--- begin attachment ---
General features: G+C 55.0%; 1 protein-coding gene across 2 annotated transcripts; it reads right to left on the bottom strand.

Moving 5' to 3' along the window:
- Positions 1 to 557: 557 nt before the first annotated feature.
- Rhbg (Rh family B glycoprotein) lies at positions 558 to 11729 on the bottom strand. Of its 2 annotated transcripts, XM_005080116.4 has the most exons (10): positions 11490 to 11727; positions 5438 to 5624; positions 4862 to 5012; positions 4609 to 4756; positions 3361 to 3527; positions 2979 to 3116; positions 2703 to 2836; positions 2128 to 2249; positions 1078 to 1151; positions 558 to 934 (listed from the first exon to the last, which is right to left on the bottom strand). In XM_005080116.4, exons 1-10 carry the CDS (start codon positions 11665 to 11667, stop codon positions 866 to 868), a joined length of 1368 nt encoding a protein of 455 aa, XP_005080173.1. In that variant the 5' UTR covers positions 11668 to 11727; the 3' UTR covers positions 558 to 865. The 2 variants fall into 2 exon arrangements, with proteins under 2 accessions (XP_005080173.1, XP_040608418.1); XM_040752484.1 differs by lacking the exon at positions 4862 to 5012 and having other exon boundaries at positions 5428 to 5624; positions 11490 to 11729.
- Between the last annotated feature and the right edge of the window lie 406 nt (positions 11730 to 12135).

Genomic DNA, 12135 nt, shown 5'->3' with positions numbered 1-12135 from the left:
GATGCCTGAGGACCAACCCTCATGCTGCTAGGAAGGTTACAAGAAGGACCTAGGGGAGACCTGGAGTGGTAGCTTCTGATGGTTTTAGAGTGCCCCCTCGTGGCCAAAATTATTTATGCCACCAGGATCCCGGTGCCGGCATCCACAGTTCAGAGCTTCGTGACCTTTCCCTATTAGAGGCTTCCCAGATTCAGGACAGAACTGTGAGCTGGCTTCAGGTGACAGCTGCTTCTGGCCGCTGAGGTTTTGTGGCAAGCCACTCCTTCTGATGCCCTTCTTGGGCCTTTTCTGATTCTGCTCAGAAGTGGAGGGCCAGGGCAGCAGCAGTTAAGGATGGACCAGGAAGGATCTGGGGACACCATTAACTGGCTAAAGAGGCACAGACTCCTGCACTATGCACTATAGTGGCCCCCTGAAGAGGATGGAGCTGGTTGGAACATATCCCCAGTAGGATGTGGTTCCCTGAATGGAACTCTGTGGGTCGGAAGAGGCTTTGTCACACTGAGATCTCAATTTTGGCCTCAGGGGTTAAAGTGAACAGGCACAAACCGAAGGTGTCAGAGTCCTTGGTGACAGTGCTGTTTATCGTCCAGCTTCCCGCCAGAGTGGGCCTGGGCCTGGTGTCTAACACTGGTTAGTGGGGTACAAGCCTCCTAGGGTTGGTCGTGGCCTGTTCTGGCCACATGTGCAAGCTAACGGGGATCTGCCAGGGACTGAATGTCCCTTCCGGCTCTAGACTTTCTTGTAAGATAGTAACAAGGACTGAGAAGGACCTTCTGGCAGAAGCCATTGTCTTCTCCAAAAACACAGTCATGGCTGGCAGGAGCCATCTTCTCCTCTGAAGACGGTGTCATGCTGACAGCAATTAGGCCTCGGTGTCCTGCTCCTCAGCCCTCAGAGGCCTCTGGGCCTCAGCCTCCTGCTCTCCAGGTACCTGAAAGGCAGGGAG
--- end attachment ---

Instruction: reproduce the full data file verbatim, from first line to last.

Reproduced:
General features: G+C 55.0%; 1 protein-coding gene across 2 annotated transcripts; it reads right to left on the bottom strand.

Moving 5' to 3' along the window:
- Positions 1 to 557: 557 nt before the first annotated feature.
- Rhbg (Rh family B glycoprotein) lies at positions 558 to 11729 on the bottom strand. Of its 2 annotated transcripts, XM_005080116.4 has the most exons (10): positions 11490 to 11727; positions 5438 to 5624; positions 4862 to 5012; positions 4609 to 4756; positions 3361 to 3527; positions 2979 to 3116; positions 2703 to 2836; positions 2128 to 2249; positions 1078 to 1151; positions 558 to 934 (listed from the first exon to the last, which is right to left on the bottom strand). In XM_005080116.4, exons 1-10 carry the CDS (start codon positions 11665 to 11667, stop codon positions 866 to 868), a joined length of 1368 nt encoding a protein of 455 aa, XP_005080173.1. In that variant the 5' UTR covers positions 11668 to 11727; the 3' UTR covers positions 558 to 865. The 2 variants fall into 2 exon arrangements, with proteins under 2 accessions (XP_005080173.1, XP_040608418.1); XM_040752484.1 differs by lacking the exon at positions 4862 to 5012 and having other exon boundaries at positions 5428 to 5624; positions 11490 to 11729.
- Between the last annotated feature and the right edge of the window lie 406 nt (positions 11730 to 12135).

Genomic DNA, 12135 nt, shown 5'->3' with positions numbered 1-12135 from the left:
GATGCCTGAGGACCAACCCTCATGCTGCTAGGAAGGTTACAAGAAGGACCTAGGGGAGACCTGGAGTGGTAGCTTCTGATGGTTTTAGAGTGCCCCCTCGTGGCCAAAATTATTTATGCCACCAGGATCCCGGTGCCGGCATCCACAGTTCAGAGCTTCGTGACCTTTCCCTATTAGAGGCTTCCCAGATTCAGGACAGAACTGTGAGCTGGCTTCAGGTGACAGCTGCTTCTGGCCGCTGAGGTTTTGTGGCAAGCCACTCCTTCTGATGCCCTTCTTGGGCCTTTTCTGATTCTGCTCAGAAGTGGAGGGCCAGGGCAGCAGCAGTTAAGGATGGACCAGGAAGGATCTGGGGACACCATTAACTGGCTAAAGAGGCACAGACTCCTGCACTATGCACTATAGTGGCCCCCTGAAGAGGATGGAGCTGGTTGGAACATATCCCCAGTAGGATGTGGTTCCCTGAATGGAACTCTGTGGGTCGGAAGAGGCTTTGTCACACTGAGATCTCAATTTTGGCCTCAGGGGTTAAAGTGAACAGGCACAAACCGAAGGTGTCAGAGTCCTTGGTGACAGTGCTGTTTATCGTCCAGCTTCCCGCCAGAGTGGGCCTGGGCCTGGTGTCTAACACTGGTTAGTGGGGTACAAGCCTCCTAGGGTTGGTCGTGGCCTGTTCTGGCCACATGTGCAAGCTAACGGGGATCTGCCAGGGACTGAATGTCCCTTCCGGCTCTAGACTTTCTTGTAAGATAGTAACAAGGACTGAGAAGGACCTTCTGGCAGAAGCCATTGTCTTCTCCAAAAACACAGTCATGGCTGGCAGGAGCCATCTTCTCCTCTGAAGACGGTGTCATGCTGACAGCAATTAGGCCTCGGTGTCCTGCTCCTCAGCCCTCAGAGGCCTCTGGGCCTCAGCCTCCTGCTCTCCAGGTACCTGAAAGGCAGGGAG